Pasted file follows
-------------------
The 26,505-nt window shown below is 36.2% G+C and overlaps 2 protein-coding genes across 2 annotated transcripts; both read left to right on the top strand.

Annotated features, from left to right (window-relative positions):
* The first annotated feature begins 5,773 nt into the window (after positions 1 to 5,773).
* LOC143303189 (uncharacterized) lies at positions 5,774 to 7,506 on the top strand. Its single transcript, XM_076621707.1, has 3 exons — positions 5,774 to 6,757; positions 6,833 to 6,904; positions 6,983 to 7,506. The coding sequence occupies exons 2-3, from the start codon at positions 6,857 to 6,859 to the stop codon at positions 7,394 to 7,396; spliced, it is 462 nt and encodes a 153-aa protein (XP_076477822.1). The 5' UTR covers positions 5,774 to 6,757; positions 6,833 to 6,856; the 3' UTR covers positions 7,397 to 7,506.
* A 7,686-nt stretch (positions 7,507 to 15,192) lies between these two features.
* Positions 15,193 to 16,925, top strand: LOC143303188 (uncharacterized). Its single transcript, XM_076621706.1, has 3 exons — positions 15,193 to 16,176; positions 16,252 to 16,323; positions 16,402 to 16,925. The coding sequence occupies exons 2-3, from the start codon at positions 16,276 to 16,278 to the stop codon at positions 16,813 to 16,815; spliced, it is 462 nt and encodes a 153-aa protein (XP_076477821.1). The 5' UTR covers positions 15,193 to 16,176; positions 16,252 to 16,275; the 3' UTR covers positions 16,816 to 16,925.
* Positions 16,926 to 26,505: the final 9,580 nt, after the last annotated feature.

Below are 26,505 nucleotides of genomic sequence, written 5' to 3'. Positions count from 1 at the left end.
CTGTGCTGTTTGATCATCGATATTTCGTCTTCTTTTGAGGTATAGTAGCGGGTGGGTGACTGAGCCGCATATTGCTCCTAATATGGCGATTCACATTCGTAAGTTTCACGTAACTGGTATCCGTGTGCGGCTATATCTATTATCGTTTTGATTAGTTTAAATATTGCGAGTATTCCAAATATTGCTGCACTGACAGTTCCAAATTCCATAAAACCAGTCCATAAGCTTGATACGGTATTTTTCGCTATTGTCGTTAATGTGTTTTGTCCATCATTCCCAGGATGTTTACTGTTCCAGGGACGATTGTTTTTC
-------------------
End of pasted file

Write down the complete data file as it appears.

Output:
The 26,505-nt window shown below is 36.2% G+C and overlaps 2 protein-coding genes across 2 annotated transcripts; both read left to right on the top strand.

Annotated features, from left to right (window-relative positions):
* The first annotated feature begins 5,773 nt into the window (after positions 1 to 5,773).
* LOC143303189 (uncharacterized) lies at positions 5,774 to 7,506 on the top strand. Its single transcript, XM_076621707.1, has 3 exons — positions 5,774 to 6,757; positions 6,833 to 6,904; positions 6,983 to 7,506. The coding sequence occupies exons 2-3, from the start codon at positions 6,857 to 6,859 to the stop codon at positions 7,394 to 7,396; spliced, it is 462 nt and encodes a 153-aa protein (XP_076477822.1). The 5' UTR covers positions 5,774 to 6,757; positions 6,833 to 6,856; the 3' UTR covers positions 7,397 to 7,506.
* A 7,686-nt stretch (positions 7,507 to 15,192) lies between these two features.
* Positions 15,193 to 16,925, top strand: LOC143303188 (uncharacterized). Its single transcript, XM_076621706.1, has 3 exons — positions 15,193 to 16,176; positions 16,252 to 16,323; positions 16,402 to 16,925. The coding sequence occupies exons 2-3, from the start codon at positions 16,276 to 16,278 to the stop codon at positions 16,813 to 16,815; spliced, it is 462 nt and encodes a 153-aa protein (XP_076477821.1). The 5' UTR covers positions 15,193 to 16,176; positions 16,252 to 16,275; the 3' UTR covers positions 16,816 to 16,925.
* Positions 16,926 to 26,505: the final 9,580 nt, after the last annotated feature.

Below are 26,505 nucleotides of genomic sequence, written 5' to 3'. Positions count from 1 at the left end.
CTGTGCTGTTTGATCATCGATATTTCGTCTTCTTTTGAGGTATAGTAGCGGGTGGGTGACTGAGCCGCATATTGCTCCTAATATGGCGATTCACATTCGTAAGTTTCACGTAACTGGTATCCGTGTGCGGCTATATCTATTATCGTTTTGATTAGTTTAAATATTGCGAGTATTCCAAATATTGCTGCACTGACAGTTCCAAATTCCATAAAACCAGTCCATAAGCTTGATACGGTATTTTTCGCTATTGTCGTTAATGTGTTTTGTCCATCATTCCCAGGATGTTTACTGTTCCAGGGACGATTGTTTTTC